In the light of concerns about Sydney’s live music scene, lagging as it does behind other capitals, it’s refreshing to read City of Sydney’s progress with its Live Music and Performance Action Plan.
The progress report has been released with an announcement of new dedicated live music funding, and streamlined planning for venues to encourage more live performances in city venues.
Lord Mayor Clover Moore said “We’re using every lever at our disposal to encourage more live music and performance, reduce unnecessary red tape and advocate for the regulatory reform needed for a strong and successful live music and performance sector.”
The Music Plan commenced in 2015, and is about to reach its half way point. It is an enterprising piece of public policy that has achieved close to half its milestones. The Council’s Progress Report details outcomes and future directions. The Plan, designed in consultation with industry to support Sydney’s declining live music and performance scene, is progressively implementing initiatives across regulatory reform, investment, policy development and advocacy.
Live music plan report card
Specific achievements to date include over $13 million invested in fees and grants to musicians and live music and performance activities (including to our own Contemporary Music Roundtable), free work and rehearsal space for musicians, skills and development sessions, policy, research, and advocacy.
What is less seen – and less glamorous and more tedious – is the vital, yet complex work to improve environments for live music. These include removing regulatory obstacles, structured incentives, brokering positive reforms with the State Government, and responding to challenges such as lockout laws.
Many of the challenges faced are beyond the City’s control, so next steps will be to ramp up collaborative industry and government approaches, advocacy to the NSW State Government, and close involvement in night time economy development.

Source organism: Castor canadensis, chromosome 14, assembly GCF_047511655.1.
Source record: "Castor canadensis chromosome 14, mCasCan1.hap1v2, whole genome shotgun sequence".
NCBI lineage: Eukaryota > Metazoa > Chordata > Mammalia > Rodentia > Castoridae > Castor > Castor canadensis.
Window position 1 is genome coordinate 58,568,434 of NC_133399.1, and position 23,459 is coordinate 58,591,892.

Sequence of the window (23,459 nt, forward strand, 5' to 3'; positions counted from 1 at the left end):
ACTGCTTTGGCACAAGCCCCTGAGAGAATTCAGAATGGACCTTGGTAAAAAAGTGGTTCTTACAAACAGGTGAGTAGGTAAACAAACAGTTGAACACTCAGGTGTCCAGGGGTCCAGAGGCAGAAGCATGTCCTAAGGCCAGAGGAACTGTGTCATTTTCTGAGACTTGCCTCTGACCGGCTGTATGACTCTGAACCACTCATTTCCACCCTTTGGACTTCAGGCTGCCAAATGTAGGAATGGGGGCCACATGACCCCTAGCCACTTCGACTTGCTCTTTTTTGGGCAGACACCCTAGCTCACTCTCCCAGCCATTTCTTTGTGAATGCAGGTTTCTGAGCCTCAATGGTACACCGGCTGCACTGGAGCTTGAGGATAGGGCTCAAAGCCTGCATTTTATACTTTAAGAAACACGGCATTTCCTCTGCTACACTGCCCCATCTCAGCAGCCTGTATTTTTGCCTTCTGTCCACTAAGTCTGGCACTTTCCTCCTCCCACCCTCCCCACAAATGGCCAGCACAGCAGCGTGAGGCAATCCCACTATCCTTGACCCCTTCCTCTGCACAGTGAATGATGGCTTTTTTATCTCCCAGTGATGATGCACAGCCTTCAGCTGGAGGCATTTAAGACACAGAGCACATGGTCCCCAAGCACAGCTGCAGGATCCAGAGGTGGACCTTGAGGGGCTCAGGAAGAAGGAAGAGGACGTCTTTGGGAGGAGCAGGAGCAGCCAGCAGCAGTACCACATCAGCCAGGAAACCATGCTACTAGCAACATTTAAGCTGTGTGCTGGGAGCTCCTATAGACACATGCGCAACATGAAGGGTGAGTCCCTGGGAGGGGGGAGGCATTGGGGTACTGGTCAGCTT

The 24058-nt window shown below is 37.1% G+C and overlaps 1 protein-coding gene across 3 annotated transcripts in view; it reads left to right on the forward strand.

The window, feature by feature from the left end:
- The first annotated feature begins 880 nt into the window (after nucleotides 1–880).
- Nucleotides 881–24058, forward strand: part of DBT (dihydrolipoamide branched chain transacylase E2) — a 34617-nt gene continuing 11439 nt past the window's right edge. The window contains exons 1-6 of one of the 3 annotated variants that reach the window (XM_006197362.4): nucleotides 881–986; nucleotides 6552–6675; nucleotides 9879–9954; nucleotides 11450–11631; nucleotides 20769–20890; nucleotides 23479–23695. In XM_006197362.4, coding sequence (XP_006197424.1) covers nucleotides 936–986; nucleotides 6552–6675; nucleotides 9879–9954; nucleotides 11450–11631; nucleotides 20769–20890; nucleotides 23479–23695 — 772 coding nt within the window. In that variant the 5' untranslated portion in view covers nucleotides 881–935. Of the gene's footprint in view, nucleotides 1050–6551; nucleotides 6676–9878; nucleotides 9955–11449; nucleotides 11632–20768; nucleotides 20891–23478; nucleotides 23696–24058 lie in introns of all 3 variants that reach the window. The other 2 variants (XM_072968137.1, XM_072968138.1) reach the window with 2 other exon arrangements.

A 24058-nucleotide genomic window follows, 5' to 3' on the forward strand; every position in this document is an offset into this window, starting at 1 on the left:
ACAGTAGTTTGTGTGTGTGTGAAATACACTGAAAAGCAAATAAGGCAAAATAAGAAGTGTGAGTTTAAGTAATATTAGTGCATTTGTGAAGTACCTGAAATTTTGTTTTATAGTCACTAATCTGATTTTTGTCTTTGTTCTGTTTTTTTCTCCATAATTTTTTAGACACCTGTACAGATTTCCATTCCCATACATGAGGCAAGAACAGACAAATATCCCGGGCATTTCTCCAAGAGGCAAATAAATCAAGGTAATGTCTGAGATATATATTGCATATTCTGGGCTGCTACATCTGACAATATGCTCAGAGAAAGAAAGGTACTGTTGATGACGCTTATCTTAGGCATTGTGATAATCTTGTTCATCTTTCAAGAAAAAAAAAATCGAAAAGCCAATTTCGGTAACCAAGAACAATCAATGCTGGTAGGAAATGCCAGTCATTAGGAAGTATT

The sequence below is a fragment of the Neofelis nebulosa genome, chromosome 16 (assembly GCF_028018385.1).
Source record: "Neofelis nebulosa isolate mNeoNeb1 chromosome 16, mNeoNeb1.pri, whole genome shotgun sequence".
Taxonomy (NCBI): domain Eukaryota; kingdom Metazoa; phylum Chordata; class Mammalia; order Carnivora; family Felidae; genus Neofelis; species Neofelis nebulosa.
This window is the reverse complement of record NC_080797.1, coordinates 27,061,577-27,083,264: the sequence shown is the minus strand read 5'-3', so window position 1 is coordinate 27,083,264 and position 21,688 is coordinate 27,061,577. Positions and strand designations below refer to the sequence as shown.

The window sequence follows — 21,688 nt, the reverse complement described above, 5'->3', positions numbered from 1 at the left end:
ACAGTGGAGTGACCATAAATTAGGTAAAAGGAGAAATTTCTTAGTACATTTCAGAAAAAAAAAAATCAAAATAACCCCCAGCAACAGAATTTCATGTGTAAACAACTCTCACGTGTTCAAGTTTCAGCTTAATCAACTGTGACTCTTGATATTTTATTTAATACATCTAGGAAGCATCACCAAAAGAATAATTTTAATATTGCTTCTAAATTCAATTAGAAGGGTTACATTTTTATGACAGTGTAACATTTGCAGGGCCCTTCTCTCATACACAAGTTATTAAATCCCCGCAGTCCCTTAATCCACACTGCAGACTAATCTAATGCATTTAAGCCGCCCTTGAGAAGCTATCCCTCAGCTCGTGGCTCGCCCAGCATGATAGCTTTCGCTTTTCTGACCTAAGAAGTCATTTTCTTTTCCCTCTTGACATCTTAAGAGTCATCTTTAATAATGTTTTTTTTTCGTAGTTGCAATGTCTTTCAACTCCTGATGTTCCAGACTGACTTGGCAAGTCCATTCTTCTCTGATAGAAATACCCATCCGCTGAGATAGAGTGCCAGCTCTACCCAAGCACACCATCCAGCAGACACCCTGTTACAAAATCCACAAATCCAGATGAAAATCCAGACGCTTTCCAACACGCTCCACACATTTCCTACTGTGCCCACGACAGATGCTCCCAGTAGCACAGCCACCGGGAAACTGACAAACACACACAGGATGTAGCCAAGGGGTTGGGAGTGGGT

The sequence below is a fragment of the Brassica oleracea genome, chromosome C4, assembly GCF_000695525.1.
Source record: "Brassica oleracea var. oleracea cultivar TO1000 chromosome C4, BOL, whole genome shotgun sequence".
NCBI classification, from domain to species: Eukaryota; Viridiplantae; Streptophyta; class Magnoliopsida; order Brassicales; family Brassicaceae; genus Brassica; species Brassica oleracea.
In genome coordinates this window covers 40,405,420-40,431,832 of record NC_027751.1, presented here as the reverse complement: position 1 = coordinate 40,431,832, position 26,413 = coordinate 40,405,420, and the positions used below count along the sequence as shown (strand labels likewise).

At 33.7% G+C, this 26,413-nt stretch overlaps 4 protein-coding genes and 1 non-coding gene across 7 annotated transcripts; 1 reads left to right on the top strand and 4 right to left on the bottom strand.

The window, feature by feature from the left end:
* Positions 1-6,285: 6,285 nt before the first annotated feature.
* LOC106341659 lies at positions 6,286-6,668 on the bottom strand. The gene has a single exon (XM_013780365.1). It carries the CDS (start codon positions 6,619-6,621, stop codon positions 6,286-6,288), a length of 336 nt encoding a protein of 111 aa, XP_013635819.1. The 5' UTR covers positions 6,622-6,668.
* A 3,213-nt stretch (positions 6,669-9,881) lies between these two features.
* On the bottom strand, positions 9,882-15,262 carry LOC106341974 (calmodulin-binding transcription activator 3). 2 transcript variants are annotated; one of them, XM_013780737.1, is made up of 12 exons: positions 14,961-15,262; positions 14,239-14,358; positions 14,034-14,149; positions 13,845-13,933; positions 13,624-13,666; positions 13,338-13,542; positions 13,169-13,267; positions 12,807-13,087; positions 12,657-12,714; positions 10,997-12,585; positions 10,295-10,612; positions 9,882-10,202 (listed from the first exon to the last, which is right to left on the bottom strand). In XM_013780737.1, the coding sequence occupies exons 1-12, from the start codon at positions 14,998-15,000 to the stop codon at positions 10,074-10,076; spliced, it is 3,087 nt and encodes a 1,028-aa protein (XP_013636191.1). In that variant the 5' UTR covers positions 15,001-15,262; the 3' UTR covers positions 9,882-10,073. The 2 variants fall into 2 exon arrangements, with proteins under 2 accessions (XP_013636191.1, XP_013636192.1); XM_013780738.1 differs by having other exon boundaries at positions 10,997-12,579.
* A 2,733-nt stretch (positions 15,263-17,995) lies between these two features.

Night time economy
And this last point may be where success for music hinges. As this report is released, the City is also undertaking night time economy work, with current industry consultation. This complements similar work by the NSW Government and around the country. Globally this has been found to be an important step forward, to the point where cities such as London and Amsterdam have even appointed Night Mayors.
Leveraging this opportunity for music is at an early stage in Australia, however it is good that night time economies are increasingly on government agendas. City of Sydney 2011 research has shown that “night time visitors pump more than $15 billion dollars a year into the local economy and account for almost one third of jobs across the city.” The City’s aspiration is to double this to $30 billion per annum by 2030.
However, if music is to be integral to this mix, there’s much to do. A 2016 national local government Night Time Economy Report noted that some three million of Australia’s 11.5 million federal jobs are connected to the night time economy, with the music sector being among the top five employers. However, it also found that music incomes are in decline as a component, highlighting the problem faced. This is despite substantial evidence that music is a solid visitor attractor, and economic and cultural contributor. The report makes clear that better governance and collaboration by all stakeholders is required to optimise the opportunity.
With impetus at both City and State level, this work is critical to revitalising Sydney’s live music scene. As we have previously argued advocating for live music in small bars and against Sydney’s lockout laws, music is vital to a dynamic urban economy and critical if Sydney is to retain its reputation as a top global city.
You can read City of Sydney’s full progress report here.